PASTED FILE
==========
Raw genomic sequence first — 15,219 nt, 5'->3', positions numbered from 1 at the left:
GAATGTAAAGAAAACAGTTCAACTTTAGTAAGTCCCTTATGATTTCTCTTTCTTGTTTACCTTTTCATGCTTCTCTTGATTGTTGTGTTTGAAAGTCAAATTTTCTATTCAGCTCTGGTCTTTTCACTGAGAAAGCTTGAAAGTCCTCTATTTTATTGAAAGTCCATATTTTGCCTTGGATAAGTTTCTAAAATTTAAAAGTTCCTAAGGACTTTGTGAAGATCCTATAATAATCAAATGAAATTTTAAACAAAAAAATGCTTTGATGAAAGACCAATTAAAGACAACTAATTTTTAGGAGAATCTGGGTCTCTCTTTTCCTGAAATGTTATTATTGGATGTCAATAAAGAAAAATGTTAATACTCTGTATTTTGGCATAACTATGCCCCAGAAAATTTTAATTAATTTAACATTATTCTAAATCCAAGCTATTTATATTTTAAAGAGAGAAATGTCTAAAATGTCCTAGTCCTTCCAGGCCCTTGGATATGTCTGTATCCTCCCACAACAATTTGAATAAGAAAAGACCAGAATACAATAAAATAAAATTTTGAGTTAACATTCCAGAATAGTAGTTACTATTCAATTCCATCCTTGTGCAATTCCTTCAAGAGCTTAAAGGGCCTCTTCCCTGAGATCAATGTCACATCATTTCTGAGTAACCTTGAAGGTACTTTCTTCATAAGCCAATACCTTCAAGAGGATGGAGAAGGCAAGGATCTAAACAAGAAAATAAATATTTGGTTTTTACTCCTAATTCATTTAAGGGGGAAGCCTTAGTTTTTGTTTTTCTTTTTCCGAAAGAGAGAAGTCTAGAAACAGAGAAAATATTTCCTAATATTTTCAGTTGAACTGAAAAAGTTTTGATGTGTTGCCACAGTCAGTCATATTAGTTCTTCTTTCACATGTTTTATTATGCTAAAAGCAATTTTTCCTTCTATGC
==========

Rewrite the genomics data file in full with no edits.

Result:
Raw genomic sequence first — 15,219 nt, 5'->3', positions numbered from 1 at the left:
GAATGTAAAGAAAACAGTTCAACTTTAGTAAGTCCCTTATGATTTCTCTTTCTTGTTTACCTTTTCATGCTTCTCTTGATTGTTGTGTTTGAAAGTCAAATTTTCTATTCAGCTCTGGTCTTTTCACTGAGAAAGCTTGAAAGTCCTCTATTTTATTGAAAGTCCATATTTTGCCTTGGATAAGTTTCTAAAATTTAAAAGTTCCTAAGGACTTTGTGAAGATCCTATAATAATCAAATGAAATTTTAAACAAAAAAATGCTTTGATGAAAGACCAATTAAAGACAACTAATTTTTAGGAGAATCTGGGTCTCTCTTTTCCTGAAATGTTATTATTGGATGTCAATAAAGAAAAATGTTAATACTCTGTATTTTGGCATAACTATGCCCCAGAAAATTTTAATTAATTTAACATTATTCTAAATCCAAGCTATTTATATTTTAAAGAGAGAAATGTCTAAAATGTCCTAGTCCTTCCAGGCCCTTGGATATGTCTGTATCCTCCCACAACAATTTGAATAAGAAAAGACCAGAATACAATAAAATAAAATTTTGAGTTAACATTCCAGAATAGTAGTTACTATTCAATTCCATCCTTGTGCAATTCCTTCAAGAGCTTAAAGGGCCTCTTCCCTGAGATCAATGTCACATCATTTCTGAGTAACCTTGAAGGTACTTTCTTCATAAGCCAATACCTTCAAGAGGATGGAGAAGGCAAGGATCTAAACAAGAAAATAAATATTTGGTTTTTACTCCTAATTCATTTAAGGGGGAAGCCTTAGTTTTTGTTTTTCTTTTTCCGAAAGAGAGAAGTCTAGAAACAGAGAAAATATTTCCTAATATTTTCAGTTGAACTGAAAAAGTTTTGATGTGTTGCCACAGTCAGTCATATTAGTTCTTCTTTCACATGTTTTATTATGCTAAAAGCAATTTTTCCTTCTATGC